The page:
Walking makes an impact

Our belief in the importance of access to nearby uses/services and safe, enjoyable, walking routes for reaching them is what guides our work in communities around the world. Destinational walkability is the foundation for everything we do here at Opticos, from our downtown revitalization project in the small town of Kingsburg, California or our work in Gabon, Africa  to our work on planning and Form-Based Codes in Beaufort County, South Carolina and Cincinnati, Ohio.  It even inspires our architecture work and drives us to help our clients choose the best, most walkable locations for new residential and commercial developments.

We pursue destinational walkability with such passion simply because we believe it can help solve so many of the problems many individuals and communities face. Consider a few examples:

Problem: Climate change

Destinational walkability takes cars off the road, decreasing carbon emissions that are harmful to our environment. In fact, according to a study originally published in the Journal of the American Planning Association, “a 5% increase in the walkability of a neighborhood is associated with a per capita 32.1% increase in active travel, 6.5% fewer miles driven, 5.6% fewer grams of NOx emitted, and 5.5% fewer grams of volatile organic compounds (VOCs) emitted.”

Problem: Declining home values/Growing demand for walkable living

High destinational walkability has a notable impact on both commercial and residential real estate prices. A report from CEOs for Cities notes that “buyers paid premiums of 4 percent to 15 percent for otherwise similar houses located in new urbanist developments,” and notes “an additional one point improvement in average Walk Scores adds between $700 and $3,000 to the value of a typical house.”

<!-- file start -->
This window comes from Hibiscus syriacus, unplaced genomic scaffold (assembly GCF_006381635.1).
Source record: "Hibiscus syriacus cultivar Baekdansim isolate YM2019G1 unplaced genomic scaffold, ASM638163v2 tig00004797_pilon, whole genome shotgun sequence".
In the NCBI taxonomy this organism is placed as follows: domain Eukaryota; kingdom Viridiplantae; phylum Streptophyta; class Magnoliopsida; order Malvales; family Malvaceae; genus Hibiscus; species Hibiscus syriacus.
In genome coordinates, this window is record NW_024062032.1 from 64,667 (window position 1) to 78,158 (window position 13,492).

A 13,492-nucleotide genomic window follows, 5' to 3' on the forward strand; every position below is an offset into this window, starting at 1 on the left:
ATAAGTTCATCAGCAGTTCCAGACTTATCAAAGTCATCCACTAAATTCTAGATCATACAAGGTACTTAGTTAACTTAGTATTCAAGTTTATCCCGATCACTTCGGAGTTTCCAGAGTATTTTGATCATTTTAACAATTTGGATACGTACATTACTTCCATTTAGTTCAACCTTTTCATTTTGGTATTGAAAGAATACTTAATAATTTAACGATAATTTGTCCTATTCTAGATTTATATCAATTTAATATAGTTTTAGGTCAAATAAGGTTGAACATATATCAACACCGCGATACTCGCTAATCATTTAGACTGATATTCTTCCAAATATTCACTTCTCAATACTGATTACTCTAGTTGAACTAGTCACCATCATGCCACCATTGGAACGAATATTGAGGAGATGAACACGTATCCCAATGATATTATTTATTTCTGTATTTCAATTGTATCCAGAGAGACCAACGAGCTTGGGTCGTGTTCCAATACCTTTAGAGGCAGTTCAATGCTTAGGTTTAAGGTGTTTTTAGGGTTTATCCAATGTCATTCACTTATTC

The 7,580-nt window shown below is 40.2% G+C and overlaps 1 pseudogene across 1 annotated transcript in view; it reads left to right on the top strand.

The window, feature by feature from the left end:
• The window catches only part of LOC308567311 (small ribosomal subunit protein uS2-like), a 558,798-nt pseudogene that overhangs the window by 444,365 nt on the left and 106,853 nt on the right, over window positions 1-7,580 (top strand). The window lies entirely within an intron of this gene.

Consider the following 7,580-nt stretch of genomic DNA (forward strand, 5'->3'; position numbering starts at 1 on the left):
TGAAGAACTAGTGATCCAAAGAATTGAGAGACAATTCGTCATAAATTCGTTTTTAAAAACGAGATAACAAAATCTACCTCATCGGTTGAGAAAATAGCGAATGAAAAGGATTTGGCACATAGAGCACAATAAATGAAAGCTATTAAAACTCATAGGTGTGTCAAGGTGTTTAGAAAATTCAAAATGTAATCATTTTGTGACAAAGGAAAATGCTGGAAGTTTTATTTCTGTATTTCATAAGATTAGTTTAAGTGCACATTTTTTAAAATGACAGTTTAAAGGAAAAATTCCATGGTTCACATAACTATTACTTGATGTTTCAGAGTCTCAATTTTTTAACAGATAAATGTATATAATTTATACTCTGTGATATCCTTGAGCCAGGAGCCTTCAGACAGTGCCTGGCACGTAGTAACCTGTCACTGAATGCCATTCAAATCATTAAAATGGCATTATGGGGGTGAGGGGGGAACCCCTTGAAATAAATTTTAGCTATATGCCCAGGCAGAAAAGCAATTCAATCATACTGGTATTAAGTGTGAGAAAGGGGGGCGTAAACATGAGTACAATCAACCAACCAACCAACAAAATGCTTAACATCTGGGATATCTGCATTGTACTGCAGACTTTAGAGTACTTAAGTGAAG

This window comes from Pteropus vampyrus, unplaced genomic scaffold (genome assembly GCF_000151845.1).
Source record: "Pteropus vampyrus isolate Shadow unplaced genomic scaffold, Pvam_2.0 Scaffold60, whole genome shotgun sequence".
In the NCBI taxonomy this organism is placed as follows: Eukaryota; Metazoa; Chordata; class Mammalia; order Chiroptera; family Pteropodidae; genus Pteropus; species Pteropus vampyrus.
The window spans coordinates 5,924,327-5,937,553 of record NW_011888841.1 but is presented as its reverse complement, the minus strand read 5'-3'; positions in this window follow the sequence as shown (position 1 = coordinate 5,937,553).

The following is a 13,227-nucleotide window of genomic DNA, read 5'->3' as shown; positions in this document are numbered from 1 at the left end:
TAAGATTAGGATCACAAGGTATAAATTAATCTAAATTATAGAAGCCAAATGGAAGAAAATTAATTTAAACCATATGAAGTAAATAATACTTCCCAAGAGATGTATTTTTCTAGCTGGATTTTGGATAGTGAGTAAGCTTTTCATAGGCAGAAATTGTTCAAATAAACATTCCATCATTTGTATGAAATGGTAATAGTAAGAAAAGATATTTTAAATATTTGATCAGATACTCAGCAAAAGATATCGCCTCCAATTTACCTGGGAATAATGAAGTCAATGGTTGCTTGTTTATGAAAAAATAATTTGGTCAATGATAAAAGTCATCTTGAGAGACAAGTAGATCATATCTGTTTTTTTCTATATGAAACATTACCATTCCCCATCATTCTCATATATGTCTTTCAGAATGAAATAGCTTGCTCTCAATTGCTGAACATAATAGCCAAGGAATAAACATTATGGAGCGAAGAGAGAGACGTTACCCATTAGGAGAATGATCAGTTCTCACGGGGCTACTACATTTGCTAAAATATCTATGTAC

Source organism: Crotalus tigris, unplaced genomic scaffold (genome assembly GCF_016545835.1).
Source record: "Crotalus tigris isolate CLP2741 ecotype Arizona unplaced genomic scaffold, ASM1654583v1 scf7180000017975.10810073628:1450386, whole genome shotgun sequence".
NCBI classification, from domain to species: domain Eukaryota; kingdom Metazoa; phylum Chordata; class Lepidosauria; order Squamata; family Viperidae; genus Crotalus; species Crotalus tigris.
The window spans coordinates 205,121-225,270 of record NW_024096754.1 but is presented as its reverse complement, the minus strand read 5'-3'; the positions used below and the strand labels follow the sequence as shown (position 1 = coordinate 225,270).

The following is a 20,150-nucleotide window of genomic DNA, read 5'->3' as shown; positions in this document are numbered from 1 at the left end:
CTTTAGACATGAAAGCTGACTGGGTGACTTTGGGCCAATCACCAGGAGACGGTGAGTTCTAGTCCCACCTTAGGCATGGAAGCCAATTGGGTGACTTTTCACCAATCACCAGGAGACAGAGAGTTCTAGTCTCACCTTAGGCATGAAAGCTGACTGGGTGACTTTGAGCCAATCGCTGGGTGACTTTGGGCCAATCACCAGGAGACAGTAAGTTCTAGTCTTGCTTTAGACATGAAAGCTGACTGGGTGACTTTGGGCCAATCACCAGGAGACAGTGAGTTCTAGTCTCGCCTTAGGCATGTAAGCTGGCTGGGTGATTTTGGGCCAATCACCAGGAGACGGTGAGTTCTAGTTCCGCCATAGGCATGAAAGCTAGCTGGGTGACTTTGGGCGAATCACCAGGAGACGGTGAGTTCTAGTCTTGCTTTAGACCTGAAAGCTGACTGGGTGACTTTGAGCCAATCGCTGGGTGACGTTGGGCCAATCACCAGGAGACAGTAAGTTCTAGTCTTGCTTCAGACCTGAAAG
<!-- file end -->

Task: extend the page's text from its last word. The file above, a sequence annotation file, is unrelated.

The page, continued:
Problem: Dementia and depression among our aging population

Between 2000 and 2030, the number of older adults over 65 years old is expected to double, and the Center for Disease Control reports that 15-20 percent of adults in this age group have experienced depression. It seems that destinational walkability can help. A study published in the Journal of The American Geriatric Society by Berke ME, et. al. found “a significant association between neighborhood walkability and depressive symptoms in older men.” Other pilot studies suggest that destinational walkability may impact cognition and even slow the onset of dementia among older adults.

And this just scratches the surface. Should you ever happen to encounter one of our team members at a social or professional event or in one of the walkable neighborhoods we live in, we could talk your ear off for hours about the many economic, social, environmental, lifestyle and public health benefits of destinational walkability, but we’re guessing we wouldn’t have to. If you’re like many Americans, you’re already convinced of the importance of walkable living, and are seeking more ways to incorporate walkability into your everyday life and the lives of your friends and neighbors.